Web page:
* * *

How do I create an image of my new machine?

I have a new machine, but I wasn't able to get true installation media, only recovery disks. I've heard you say that instead, I should make a backup image of my new machine as soon as I possibly can, so that I always have that to fall back on if I need to start over.

Great. But, how do I do that?


Funny that you should ask; I just got a new machine myself.

I did, however, get the reinstallation media with it for $10 extra. That's a price I'd gladly pay. Thank you, Dell!

But I'll pretend that I didn't and take the very steps that I've suggested that you take when you get your new machine.

I'll show you what I did, step by step.

Continue reading: How do I create an image of my new machine?

* * *

How do I setup Acronis True Image Home 2011?

In several of my responses, I mention Acronis True Home Image. Most presume that Acronis is, in fact, installed, or that the process of installing it is obvious to the casual observer.

That's not always the case.

Let me walk you through the steps of installing Acronis True Image Home 2011.

Continue reading: How do I setup Acronis True Image Home 2011?

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*** Comments

What computer should I get?

Barry Zander writes:

I've been using PCs since they were called "IBM Compatible," but this year it was time to upgrade my 6-year-old Dell Latitude D620. I asked experts I've known for years and who have used both PC and Mac, plus Asking Leo what was new at the Las Vegas show that might make a difference in the future. I have had excellent service through Dell's Gold Tech Support over the years, and I have the software and peripherals. But like switching from film to digital cameras, U.S. to Japanese cars, and other cataclysmic changes, I decided to move to a MacBook Pro. I'm now on the learning curve, which is traumatic. I'm confident that my advisors steered me in the right direction, but it's painful. The important points in making the change were that I don't have any PC-specific programs ... and my level of acceptance from my 21-year-old daughter has soared.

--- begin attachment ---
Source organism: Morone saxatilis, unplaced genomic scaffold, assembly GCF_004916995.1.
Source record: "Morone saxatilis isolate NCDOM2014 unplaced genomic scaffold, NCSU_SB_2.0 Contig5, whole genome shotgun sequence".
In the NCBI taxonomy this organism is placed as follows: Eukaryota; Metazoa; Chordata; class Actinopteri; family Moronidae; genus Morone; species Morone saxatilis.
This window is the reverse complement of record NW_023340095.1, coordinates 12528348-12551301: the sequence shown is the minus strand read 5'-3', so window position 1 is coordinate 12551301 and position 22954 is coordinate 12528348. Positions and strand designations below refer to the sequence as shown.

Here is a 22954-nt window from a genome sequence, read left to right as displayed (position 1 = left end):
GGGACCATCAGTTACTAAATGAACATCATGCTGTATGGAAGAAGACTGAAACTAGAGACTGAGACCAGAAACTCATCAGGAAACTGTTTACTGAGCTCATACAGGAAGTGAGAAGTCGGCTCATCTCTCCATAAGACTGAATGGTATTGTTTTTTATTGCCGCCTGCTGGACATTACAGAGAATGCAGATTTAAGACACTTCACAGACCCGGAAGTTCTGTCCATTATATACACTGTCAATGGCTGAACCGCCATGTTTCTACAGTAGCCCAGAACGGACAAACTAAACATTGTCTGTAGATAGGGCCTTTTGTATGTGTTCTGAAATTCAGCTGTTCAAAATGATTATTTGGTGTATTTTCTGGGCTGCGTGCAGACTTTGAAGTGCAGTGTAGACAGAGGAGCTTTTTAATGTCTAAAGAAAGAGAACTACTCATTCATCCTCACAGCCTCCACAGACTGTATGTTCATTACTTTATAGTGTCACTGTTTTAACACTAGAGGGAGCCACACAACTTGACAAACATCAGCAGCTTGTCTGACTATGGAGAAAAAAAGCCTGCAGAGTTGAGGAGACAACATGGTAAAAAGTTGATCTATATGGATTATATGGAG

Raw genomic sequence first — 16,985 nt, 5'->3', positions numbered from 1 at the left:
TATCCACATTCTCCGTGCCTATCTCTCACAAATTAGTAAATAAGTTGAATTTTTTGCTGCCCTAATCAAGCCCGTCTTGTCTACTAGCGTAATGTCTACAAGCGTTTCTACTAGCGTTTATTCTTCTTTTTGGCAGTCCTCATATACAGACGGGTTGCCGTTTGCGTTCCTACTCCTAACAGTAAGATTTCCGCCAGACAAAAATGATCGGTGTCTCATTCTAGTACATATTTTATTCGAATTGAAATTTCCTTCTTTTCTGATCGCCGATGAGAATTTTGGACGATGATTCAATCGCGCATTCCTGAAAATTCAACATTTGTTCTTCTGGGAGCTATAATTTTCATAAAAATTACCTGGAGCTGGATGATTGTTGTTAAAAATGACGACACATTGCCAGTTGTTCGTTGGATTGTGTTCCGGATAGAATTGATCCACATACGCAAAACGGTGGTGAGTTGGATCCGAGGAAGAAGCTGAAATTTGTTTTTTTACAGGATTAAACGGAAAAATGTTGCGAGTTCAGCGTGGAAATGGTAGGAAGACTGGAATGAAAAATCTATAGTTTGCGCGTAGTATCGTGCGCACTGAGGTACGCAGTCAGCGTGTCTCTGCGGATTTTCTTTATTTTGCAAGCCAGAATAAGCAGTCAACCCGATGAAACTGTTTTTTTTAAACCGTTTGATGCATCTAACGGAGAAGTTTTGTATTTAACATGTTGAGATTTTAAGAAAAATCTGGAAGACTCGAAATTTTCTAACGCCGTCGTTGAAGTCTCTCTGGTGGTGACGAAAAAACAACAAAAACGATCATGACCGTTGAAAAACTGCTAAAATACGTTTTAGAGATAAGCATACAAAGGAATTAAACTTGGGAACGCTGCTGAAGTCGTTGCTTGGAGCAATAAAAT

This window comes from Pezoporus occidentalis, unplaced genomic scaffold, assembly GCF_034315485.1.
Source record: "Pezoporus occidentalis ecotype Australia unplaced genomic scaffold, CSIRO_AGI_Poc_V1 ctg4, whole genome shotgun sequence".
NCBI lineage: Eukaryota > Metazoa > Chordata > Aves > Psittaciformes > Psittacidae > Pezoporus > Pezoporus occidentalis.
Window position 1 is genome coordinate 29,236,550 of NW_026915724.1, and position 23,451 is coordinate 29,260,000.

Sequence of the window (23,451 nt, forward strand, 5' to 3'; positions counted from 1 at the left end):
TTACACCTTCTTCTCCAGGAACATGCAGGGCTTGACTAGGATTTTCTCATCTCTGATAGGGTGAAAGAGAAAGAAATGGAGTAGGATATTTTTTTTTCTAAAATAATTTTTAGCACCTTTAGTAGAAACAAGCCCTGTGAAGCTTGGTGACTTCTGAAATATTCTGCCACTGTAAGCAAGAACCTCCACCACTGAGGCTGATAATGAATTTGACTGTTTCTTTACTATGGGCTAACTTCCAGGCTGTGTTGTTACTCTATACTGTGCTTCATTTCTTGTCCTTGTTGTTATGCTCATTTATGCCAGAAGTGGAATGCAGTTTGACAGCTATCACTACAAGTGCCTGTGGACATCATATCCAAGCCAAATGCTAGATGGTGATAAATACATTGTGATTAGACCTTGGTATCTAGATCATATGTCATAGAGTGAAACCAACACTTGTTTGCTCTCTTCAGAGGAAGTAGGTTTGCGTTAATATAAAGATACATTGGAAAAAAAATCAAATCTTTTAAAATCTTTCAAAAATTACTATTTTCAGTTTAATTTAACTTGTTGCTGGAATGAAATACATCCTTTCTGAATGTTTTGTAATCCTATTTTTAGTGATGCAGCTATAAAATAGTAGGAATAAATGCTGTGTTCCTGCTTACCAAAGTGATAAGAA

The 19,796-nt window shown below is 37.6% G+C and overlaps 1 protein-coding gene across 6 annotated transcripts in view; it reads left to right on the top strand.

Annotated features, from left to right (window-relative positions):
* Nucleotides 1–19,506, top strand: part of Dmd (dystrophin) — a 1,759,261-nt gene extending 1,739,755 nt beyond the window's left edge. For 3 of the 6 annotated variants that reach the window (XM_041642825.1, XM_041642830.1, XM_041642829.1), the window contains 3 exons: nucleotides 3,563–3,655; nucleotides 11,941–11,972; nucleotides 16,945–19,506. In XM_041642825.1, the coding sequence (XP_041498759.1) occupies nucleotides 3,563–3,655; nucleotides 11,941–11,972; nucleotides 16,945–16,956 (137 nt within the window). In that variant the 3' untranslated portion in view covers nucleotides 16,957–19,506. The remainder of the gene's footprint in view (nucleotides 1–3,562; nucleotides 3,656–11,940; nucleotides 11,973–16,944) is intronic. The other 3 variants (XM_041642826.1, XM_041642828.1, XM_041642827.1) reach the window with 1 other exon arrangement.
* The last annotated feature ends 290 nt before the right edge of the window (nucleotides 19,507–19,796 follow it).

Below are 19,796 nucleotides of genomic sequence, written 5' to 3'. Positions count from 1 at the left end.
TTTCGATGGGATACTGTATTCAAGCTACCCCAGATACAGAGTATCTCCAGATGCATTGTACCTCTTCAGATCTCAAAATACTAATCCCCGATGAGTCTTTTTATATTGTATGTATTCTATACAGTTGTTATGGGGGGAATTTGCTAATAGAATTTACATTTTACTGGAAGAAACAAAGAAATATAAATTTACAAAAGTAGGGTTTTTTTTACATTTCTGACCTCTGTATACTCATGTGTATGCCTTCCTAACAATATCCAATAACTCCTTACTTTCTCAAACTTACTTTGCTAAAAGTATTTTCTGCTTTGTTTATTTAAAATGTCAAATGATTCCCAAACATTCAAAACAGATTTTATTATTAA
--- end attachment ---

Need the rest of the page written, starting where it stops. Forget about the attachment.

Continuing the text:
How do I protect myself from my IT consultant?

Dave Smithson writes:

Great article - just one point LEO - when changing all the information in the Gmail account - its important to check the forwarding settings, automatically forwarding all incoming emails to a third party address, also each & every filter, potentially forwarding specific emails to third party addresses.


How do I login to Windows automatically?

Ted writes:

I've always felt somewhat safe that all my "stuff" would be safe (from most) should I ever be burglarized and my machine stolen. This would take that away. I think it best to keep it password protected.

If your machine is stolen your login password is trivial to work around. Seriously, requiring or not requiring a password on login makes almost zero difference when it comes to loss of security due to computer theft. This article is one reason why: http://ask-leo.com/ive_lost_the_password_to_my_windows_administrator_account_how_do_i_get_it_back.html



Can I restore the complete backup of one computer onto another and have it work?

Vic writes:

Another way to do this successfully is by doing a repair install of Windows after copying the backup to a new drive. I've done this for friends on many occasions and only rarely has it not worked.

An interesting approach. I like it as something to try when this is necessary.



Is there a way to bypass keyloggers?

Saetana writes: